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1929: Lessons from History - Professional Money Managers Performance
You’ve heard the old saying, that it is important to learn about history so not to repeat it. Well that saying applies to investments more than you might think. As most great investors will attest, investing requires a large amount of reading and research. Now we are not going as far back as 1929. However, we are going back to 1983 and make some important points looking at data in the 60's, 70's and 80's. While doing some research, we found some material about testing the performance of professionals written in 1983. This particular section was packed full of valuable information backed with data and is still as true today as it was thirty-three years ago. And as such, this content is very much worth repeating for the benefit of our readers.
“Apart from corporate officers and directors and exchange specialist, who have access to inside information not available to the public, the overwhelming majority of professional investors* appears incapable of consistently outperforming the market. Studies of mutual funds spanning almost three decades of performance have repeatedly show this. The same appears true of bank investment departments. A 1976 article in Money reported results of a broad-based study of institutional investors:
From 1965 through 1974, fewer than 25 percent of the more than 3,000 professionally managed stock portfolios measured by Becker Securities, a Chicago brokerage firm, were able to equal or better the S&P. This was all the more distressing since in those 10 years total return on the S&P stocks- including dividend and capital growth – averaged only 1.2 percent a year.
Last year’s  bull market boosted the S&P’s 10-year average return to 3.3 percent, but 80 percent of institutional investors in the Becker Study still lagged behind.
A 1978 update of the Becker study revealed that 70 percent of the institutions surveyed over the 1973-1977 period and 85 percent over the 15 years from 1962 through 1977, were outperformed by the S&P 500 Index. As recently as 1980, the Boston Globe reported.
According to a recent Portfolio Evaluator published by Media General Financial Services Inc., in Richmond, Virginia, you could put the names of the largest 1,800 U.S. companies in a hat, mix them up and draw out a fistful- as your investments strategy- and you’d get a higher return than most banks and insurance companies are getting for you. Media General has been studying 30,000 random portfolios since 1972.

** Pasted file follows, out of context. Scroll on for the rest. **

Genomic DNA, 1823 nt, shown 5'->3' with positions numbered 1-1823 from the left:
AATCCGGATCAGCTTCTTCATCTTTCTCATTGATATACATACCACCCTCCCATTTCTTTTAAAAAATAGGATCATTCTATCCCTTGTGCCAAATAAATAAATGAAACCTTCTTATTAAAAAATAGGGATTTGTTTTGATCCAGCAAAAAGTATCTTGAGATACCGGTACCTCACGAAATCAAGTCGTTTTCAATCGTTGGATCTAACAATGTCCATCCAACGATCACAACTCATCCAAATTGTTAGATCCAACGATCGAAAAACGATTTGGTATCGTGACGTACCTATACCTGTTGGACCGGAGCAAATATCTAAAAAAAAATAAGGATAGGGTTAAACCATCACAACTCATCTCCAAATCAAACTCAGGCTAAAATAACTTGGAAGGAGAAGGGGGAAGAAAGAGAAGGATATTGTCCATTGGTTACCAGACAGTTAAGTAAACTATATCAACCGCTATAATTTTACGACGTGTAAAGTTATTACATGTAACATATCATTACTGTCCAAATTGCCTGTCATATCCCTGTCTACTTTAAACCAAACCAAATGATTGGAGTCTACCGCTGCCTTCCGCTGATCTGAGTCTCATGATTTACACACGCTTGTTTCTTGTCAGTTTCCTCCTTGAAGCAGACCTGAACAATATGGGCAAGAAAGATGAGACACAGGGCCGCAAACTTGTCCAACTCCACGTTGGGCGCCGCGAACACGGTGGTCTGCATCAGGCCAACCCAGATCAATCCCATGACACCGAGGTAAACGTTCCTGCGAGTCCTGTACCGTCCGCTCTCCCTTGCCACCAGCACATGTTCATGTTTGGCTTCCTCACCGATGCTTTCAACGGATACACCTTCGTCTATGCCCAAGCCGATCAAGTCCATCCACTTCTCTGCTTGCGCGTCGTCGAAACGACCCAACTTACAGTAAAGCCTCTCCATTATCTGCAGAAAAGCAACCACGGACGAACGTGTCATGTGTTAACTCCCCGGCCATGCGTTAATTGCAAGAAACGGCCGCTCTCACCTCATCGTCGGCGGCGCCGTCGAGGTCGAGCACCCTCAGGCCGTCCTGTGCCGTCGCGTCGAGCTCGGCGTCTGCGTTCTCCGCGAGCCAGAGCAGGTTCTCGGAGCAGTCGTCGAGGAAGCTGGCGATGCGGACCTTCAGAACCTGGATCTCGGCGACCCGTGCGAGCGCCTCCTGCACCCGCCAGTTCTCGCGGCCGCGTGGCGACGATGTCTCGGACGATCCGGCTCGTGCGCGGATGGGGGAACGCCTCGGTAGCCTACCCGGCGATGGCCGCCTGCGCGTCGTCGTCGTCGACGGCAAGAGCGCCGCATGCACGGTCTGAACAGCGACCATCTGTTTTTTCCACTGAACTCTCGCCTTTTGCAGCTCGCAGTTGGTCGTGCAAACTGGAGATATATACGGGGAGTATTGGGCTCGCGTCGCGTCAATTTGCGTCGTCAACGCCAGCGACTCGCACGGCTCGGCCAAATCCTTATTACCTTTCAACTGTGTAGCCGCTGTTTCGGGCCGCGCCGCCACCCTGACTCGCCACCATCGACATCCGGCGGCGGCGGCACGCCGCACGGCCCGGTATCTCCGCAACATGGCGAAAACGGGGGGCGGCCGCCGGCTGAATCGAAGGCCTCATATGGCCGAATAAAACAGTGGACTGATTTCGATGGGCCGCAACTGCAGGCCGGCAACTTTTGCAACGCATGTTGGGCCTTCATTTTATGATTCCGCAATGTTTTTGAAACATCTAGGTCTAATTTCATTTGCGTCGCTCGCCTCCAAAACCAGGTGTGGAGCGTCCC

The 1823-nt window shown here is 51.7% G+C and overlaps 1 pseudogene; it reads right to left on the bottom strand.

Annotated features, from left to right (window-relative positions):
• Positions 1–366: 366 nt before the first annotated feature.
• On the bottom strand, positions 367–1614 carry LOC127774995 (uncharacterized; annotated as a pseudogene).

The evidence appears conclusive that as a group professional money managers do not outperform the market. The studies have consistently shown that on average the portfolio returns of professional investors fail to exceed and often fall short of the market averages. This is significant because if a majority of professional investors fails to beat the market the amateur must ask whether he can reasonably expect to do any better.” – By Brian J. Stark (1983)
*No formal or rigid definition of professional investor will be attempted. Basically, it refers to those who manage mutual funds, institutional portfolios, and private trusts.
We would agree, using the data, that professional money managers do not outperform the market. And in addition their pricing structure is not correlated to their performance which adds even more salt to the wound. So why should a person pay these higher fees for such low performance? We would argue that when the so called amateur had an edge, the odds are in their favor. We believe one edge would be actionable research. As George Soro said, "Investors operate with limited funds and intelligence, they do not need to know everything. As long as they understand something better than others, they have an edge." Also, Peter Lynch, former manager of Fidelity Investment's Magellan Fund said, "You can outperform the experts if you use your edge by investing in companies or industries you already understand." Our subscribers have an edge, would you like an edge?
At Port Wren Capital, LLC, we specialize in picking specific undervalued U.S. stocks using fundamental analysis developed by Benjamin Graham using a five step process. We have beaten the S&P500, DJIA and NASDAQ benchmarks since we started 5 years ago on our own investments. Discover the difference for yourself. To learn more contact us today.
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